The early modern period, with its reformations and convulsions, would be a locus for my theoretical class. All the predictable names would be sprinkled throughout the syllabus—Martin Luther, John Calvin, Huldrych Zwingli, Jacobus Arminius, maybe a Thomas Müntzer if the professor is cheeky. Luminaries of the Catholic Reformation would be included as well. The periods of revival that punctuated into the Enlightenment and the 19th century would no doubt be covered, figures like the Methodist John Wesley or the Quaker George Fox could be discussed. Contemporary theology would be a rich font in any class, including sessions devoted to figures as diverse as Søren Kierkegaard, Rudolf Bultmann, Karl Barth, Paul Tillich, Reinhold Niebuhr. Events like Vatican II would be examined. And so would liberation theology or the “Death of God” movement, including readings from Thomas J. J. Altizer, Gabriel Vahanian, and John Caputo. Figures from Radical Orthodoxy, including John Milbank, David Bentley Hart, and Joseph Ratzinger could be engaged. Throughout this imagined seminar, there would be a cursory overview of the fundamental issues of theology—questions of faith and salvation, God’s definition and humanity’s nature. What would be missing would be the vast majority of regular believers whose lived experience of religion constitutes the wellspring of all genuine theology.

Peter Manseau observes in One Nation, Under Gods: A New American History (2015) that “[w]e have learned history from the middle rather than the margins, though it is the latter from which so much of our culture has been formed.” In contrast, he argues that we must foreground the actual experience of belief as constituted by the bulk of women and men throughout history as the only way to really comprehend belief. I should make clear that I’m not necessarily referring to historiographical methods—social history and microhistory, anthropological or sociological approaches. The last three generations of scholarship have admirably returned to an examination of the historical conditions that defined life for the bulk of people, moving beyond the “great man” delusions of Whig history. Material historians, social historians, and scholars of cultural studies have all done exactly what Manseau has rightly called for.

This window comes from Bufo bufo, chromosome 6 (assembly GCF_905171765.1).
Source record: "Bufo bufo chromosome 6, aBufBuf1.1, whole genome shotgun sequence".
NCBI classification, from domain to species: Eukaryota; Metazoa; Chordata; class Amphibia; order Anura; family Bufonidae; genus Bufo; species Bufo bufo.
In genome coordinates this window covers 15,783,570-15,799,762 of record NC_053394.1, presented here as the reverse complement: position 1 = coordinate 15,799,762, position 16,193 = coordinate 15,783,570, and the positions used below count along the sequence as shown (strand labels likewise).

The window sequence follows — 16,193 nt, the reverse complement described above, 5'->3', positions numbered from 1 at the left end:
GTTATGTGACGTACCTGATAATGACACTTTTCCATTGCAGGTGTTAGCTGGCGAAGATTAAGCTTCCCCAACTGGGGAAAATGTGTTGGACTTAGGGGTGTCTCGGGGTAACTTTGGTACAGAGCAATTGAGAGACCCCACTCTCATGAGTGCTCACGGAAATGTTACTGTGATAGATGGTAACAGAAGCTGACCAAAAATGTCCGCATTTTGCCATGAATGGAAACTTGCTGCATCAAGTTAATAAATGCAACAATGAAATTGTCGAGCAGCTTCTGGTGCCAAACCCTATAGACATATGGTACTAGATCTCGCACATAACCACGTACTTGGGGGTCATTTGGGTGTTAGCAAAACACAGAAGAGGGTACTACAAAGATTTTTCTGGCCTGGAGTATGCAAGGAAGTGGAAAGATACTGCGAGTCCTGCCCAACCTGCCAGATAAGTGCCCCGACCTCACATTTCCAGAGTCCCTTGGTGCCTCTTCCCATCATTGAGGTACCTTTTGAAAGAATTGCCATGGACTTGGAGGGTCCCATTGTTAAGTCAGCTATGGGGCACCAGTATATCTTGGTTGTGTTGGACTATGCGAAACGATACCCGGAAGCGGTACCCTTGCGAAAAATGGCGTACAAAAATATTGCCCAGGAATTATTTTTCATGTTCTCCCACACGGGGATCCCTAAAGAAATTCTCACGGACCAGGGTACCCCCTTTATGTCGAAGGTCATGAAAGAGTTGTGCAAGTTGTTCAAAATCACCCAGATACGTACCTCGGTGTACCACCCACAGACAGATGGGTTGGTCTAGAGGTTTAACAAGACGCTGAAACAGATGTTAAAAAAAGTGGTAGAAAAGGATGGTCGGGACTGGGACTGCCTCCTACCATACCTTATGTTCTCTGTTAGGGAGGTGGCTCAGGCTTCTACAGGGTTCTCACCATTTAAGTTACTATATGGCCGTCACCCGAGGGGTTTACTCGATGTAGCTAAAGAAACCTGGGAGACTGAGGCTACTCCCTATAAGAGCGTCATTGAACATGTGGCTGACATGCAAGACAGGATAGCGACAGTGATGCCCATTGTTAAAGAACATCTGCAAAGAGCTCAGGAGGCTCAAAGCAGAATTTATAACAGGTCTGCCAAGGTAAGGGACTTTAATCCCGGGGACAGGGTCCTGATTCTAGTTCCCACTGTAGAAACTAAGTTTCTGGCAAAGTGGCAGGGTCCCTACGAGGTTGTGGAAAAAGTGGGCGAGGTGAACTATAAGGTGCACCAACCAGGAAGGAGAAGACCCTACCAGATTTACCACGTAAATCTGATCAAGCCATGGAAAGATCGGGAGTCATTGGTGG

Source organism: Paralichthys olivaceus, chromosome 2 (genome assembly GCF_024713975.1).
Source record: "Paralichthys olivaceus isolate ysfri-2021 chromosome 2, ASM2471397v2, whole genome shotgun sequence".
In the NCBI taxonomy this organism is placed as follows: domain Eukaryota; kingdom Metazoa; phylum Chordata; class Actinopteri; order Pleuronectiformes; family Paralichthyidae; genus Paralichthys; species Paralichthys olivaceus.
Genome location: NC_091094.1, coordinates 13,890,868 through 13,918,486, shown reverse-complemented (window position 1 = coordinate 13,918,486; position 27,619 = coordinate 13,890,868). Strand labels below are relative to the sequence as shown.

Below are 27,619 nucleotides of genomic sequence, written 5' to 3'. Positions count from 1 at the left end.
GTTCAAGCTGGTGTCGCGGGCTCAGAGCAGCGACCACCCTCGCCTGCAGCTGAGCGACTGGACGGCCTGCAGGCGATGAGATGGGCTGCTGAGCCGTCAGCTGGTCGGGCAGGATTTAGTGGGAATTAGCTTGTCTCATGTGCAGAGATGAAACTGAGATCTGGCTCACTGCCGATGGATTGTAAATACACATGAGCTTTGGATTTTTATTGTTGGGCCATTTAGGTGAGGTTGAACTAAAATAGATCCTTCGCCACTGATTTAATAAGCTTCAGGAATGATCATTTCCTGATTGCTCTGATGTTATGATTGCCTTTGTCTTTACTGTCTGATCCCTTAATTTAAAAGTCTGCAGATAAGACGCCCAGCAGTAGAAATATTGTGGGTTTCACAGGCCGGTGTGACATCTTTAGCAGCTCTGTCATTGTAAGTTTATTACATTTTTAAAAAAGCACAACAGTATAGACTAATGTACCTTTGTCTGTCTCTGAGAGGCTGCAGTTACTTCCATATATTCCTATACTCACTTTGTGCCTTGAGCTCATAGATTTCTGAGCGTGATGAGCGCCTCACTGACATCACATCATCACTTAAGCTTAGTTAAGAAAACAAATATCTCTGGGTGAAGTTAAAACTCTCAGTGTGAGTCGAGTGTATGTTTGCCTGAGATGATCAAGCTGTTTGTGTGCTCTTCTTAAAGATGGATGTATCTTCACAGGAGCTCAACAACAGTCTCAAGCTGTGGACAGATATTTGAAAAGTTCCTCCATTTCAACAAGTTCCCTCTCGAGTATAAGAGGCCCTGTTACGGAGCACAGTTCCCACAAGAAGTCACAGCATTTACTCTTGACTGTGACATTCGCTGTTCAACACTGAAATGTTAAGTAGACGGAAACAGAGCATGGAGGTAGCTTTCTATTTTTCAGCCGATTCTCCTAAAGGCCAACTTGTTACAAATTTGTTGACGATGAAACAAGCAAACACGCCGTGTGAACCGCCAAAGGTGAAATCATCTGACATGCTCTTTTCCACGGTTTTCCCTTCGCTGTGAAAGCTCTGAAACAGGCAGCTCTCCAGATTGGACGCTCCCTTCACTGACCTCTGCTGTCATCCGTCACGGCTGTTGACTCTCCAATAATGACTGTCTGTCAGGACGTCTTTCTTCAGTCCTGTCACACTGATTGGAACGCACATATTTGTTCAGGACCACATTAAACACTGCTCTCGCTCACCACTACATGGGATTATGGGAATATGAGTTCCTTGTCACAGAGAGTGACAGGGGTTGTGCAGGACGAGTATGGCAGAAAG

Religious studies as an interdisciplinary field may be comfortable with examining how belief is manifested in material culture, what a crucifix or set of rosary beads tell us about how people worship; cultural studies can look at the ways in which economic and material considerations have effected everything from the rise of Pentecostalism in the Global South to the syncretism of Catholic and Indigenous beliefs; sociologists can chart and define secularism in relation to socio-economic status; and so on. I make these obvious points only to deflect any misunderstanding about what I’m proposing, since I fully acknowledge that a panoply of disciplines is willing to examine the ways in which religion is expressed and experienced at the margins. What I’m advocating for is something different: an accounting of theology as separate from ritual, liturgy, and worship, one which foregrounds the common, the regular, and the folkloric.

I propose, in other words, to rewrite the history of theology from the ground up, to ask how those common names from the previously imagined syllabus are just nodes for the zeitgeist, conduits for beliefs that evolve within culture itself. A project like this is less concerned with Aquinas than with the Neapolitan peasant women, more interested in the enslaved man than with George Whitefield, less focused on Karl Barth than on the person who cleaned his office. Its terms of study would be theological, the vocabulary of soteriology and eschatology, Christology and hermeneutics, but the cast of characters would be immeasurably larger: the entirety of the ecclesia. Manseau, on a pilgrimage site in the American Southwest sacred to both Catholics and the Indigenous, writes that “we have too often focused only on the church standing above the hole and not on the hole itself, nor on the people lining up to make the soil within a part of their blood, their bones.” Let’s plumb the hole.